At trial, Donnell Ancrum, the State's principal witness, testified to the following facts. Gould called Ancrum in the morning to say he was going to be in Ancrum's part of town "to sell some weed." Ancrum told Gould he would "check out" the marijuana.

         That evening, Hines was in the driver's seat, Gould in the front passenger seat, and Ancrum in the back seat behind Gould. Ancrum saw a man approaching the car. Ancrum got out of the car to let the man into the back seat of the passenger side where he had been sitting. Ancrum began to walk around to the front of the car when he heard gunshots from inside the car. He immediately ran off to call defendant to pick him up.

         Ancrum "thought" that defendant was the gunman, but was not completely certain. Ancrum did not clarify why he would call defendant for a ride if he knew defendant had just entered the car and shot two people. The jury heard Ancrum's video-recorded statement, his third statement to police, given nine months after the murder. He told Camden County Prosecutor's Detective Charles Farrell, for the first time, that it was defendant, who came into the car and shot Hines and Gould. Defendant stayed with Ancrum for three nights after the murders.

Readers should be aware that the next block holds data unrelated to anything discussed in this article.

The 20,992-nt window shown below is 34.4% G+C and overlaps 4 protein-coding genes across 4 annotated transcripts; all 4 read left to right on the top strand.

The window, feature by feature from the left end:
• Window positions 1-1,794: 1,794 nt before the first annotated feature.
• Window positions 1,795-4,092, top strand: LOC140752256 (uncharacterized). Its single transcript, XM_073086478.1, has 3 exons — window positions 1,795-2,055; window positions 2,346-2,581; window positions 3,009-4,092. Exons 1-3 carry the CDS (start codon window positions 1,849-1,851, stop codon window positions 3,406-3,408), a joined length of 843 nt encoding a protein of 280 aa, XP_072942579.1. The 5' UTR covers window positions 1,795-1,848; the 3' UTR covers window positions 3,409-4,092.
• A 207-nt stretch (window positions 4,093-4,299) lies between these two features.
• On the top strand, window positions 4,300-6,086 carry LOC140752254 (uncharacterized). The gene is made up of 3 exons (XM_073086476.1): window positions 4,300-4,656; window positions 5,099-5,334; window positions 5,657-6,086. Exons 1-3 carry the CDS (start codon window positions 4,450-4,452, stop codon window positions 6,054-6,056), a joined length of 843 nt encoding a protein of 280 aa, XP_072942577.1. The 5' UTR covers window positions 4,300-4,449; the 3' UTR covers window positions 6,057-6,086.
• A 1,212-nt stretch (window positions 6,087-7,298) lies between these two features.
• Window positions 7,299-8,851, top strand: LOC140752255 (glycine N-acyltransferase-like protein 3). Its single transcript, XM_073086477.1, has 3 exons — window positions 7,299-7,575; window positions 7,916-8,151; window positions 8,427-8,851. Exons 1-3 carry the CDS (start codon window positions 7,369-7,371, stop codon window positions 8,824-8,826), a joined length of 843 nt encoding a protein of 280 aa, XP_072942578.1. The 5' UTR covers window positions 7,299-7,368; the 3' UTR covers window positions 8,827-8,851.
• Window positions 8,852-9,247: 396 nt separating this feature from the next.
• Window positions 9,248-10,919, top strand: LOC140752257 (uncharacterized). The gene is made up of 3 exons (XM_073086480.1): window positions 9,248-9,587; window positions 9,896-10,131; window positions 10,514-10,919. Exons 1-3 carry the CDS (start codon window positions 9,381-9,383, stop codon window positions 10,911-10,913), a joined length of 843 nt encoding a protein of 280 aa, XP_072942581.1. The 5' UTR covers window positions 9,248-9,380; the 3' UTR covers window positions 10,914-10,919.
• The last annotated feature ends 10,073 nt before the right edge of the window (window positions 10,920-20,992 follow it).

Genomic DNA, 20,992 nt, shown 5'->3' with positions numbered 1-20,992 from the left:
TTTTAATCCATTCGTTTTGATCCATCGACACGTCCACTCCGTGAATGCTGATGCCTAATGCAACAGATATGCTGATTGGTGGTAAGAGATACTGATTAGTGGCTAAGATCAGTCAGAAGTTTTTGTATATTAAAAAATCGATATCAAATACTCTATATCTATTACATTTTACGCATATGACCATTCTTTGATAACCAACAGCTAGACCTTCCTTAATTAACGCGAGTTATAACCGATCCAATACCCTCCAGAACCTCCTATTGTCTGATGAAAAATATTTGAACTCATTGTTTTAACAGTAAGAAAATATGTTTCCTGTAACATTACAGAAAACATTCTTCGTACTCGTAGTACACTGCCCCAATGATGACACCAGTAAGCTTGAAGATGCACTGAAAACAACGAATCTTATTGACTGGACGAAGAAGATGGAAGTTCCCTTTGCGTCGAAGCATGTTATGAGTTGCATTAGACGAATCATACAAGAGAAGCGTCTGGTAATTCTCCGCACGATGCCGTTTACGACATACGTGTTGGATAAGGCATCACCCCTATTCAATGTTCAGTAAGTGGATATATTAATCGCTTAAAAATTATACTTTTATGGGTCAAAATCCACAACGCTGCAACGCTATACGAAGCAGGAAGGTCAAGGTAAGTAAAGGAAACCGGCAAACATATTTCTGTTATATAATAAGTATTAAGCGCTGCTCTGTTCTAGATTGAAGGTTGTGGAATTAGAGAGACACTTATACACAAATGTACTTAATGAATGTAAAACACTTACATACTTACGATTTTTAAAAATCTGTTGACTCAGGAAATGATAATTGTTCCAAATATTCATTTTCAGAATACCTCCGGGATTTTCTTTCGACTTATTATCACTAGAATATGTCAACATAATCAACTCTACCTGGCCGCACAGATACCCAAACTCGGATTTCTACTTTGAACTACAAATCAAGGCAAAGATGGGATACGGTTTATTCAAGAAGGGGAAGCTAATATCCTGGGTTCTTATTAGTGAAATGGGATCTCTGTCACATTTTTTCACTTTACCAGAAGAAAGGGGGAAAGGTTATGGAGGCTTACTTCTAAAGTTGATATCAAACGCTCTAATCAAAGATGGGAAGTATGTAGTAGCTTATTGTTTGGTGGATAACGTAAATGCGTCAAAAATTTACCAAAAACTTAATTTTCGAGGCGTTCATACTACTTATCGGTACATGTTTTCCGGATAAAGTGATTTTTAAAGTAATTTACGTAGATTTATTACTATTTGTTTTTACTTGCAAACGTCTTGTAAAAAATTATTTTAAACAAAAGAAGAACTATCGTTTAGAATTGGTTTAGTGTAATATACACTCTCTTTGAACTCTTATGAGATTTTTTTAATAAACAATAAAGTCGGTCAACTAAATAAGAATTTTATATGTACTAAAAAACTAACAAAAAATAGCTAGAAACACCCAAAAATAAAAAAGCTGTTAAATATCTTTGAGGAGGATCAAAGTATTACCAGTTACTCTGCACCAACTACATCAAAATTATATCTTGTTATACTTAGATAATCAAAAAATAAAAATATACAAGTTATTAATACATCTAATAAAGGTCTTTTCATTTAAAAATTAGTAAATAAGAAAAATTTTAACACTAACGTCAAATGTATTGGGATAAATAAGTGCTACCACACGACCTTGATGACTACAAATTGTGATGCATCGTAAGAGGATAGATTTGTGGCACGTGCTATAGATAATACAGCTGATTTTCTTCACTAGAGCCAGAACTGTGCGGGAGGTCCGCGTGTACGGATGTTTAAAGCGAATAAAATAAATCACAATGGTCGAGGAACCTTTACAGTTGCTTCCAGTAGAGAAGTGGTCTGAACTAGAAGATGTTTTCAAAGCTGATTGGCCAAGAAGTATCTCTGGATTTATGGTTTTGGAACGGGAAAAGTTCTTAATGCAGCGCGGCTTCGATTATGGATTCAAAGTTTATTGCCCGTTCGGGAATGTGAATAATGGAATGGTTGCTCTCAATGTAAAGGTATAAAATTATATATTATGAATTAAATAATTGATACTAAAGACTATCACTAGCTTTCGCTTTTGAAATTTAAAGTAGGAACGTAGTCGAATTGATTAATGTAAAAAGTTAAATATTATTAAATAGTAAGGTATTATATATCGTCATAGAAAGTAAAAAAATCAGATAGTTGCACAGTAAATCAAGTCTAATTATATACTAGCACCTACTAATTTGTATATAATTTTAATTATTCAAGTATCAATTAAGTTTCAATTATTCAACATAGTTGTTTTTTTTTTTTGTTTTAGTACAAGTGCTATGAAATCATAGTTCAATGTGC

Cell phone records revealed sixteen calls between Ancrum and defendant that day, including one shortly before the killings, and five calls after the killings. Cell site history tracked defendant's phone before and after the killings, showing that between 6:13 p.m. and 8:42 p.m. that night, defendant was at home in Sicklerville. At 9:23 p.m., both defendant's and Ancrum's phones were in the crime scene area. By 9:26 p.m., both phones were "just outside" of the crime scene area, and then defendant's phone was back near his home around 10:30 p.m.

         A State's witness testified that he was incarcerated in the cell next to defendant between December 2011 and June 2012. This witness, who cooperated as part of his federal plea agreement, testified that defendant confessed to the murders.